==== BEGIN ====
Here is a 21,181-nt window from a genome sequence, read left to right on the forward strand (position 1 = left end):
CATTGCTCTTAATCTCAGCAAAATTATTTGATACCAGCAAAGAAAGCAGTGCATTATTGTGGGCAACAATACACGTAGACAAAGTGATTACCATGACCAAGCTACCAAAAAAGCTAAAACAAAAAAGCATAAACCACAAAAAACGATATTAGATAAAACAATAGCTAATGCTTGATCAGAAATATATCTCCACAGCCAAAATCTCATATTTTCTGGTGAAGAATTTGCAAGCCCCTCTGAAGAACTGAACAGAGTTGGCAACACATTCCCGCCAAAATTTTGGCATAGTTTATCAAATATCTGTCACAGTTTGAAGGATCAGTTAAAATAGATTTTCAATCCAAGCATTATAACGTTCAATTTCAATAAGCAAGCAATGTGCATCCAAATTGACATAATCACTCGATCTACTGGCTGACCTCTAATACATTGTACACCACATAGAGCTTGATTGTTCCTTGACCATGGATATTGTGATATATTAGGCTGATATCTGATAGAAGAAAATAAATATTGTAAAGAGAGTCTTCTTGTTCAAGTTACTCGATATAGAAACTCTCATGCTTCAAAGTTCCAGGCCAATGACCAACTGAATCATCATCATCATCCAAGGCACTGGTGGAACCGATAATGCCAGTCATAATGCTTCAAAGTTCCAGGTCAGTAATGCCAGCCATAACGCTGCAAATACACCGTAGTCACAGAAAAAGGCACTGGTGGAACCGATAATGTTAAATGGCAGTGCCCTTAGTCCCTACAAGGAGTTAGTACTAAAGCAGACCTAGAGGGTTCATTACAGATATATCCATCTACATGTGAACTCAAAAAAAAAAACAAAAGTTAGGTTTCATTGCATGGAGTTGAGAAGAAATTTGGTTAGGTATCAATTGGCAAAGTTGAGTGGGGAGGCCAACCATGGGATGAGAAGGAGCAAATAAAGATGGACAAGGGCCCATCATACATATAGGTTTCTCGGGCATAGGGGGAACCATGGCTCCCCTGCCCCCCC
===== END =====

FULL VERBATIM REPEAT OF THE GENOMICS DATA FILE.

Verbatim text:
Here is a 21,181-nt window from a genome sequence, read left to right on the forward strand (position 1 = left end):
CATTGCTCTTAATCTCAGCAAAATTATTTGATACCAGCAAAGAAAGCAGTGCATTATTGTGGGCAACAATACACGTAGACAAAGTGATTACCATGACCAAGCTACCAAAAAAGCTAAAACAAAAAAGCATAAACCACAAAAAACGATATTAGATAAAACAATAGCTAATGCTTGATCAGAAATATATCTCCACAGCCAAAATCTCATATTTTCTGGTGAAGAATTTGCAAGCCCCTCTGAAGAACTGAACAGAGTTGGCAACACATTCCCGCCAAAATTTTGGCATAGTTTATCAAATATCTGTCACAGTTTGAAGGATCAGTTAAAATAGATTTTCAATCCAAGCATTATAACGTTCAATTTCAATAAGCAAGCAATGTGCATCCAAATTGACATAATCACTCGATCTACTGGCTGACCTCTAATACATTGTACACCACATAGAGCTTGATTGTTCCTTGACCATGGATATTGTGATATATTAGGCTGATATCTGATAGAAGAAAATAAATATTGTAAAGAGAGTCTTCTTGTTCAAGTTACTCGATATAGAAACTCTCATGCTTCAAAGTTCCAGGCCAATGACCAACTGAATCATCATCATCATCCAAGGCACTGGTGGAACCGATAATGCCAGTCATAATGCTTCAAAGTTCCAGGTCAGTAATGCCAGCCATAACGCTGCAAATACACCGTAGTCACAGAAAAAGGCACTGGTGGAACCGATAATGTTAAATGGCAGTGCCCTTAGTCCCTACAAGGAGTTAGTACTAAAGCAGACCTAGAGGGTTCATTACAGATATATCCATCTACATGTGAACTCAAAAAAAAAAACAAAAGTTAGGTTTCATTGCATGGAGTTGAGAAGAAATTTGGTTAGGTATCAATTGGCAAAGTTGAGTGGGGAGGCCAACCATGGGATGAGAAGGAGCAAATAAAGATGGACAAGGGCCCATCATACATATAGGTTTCTCGGGCATAGGGGGAACCATGGCTCCCCTGCCCCCCC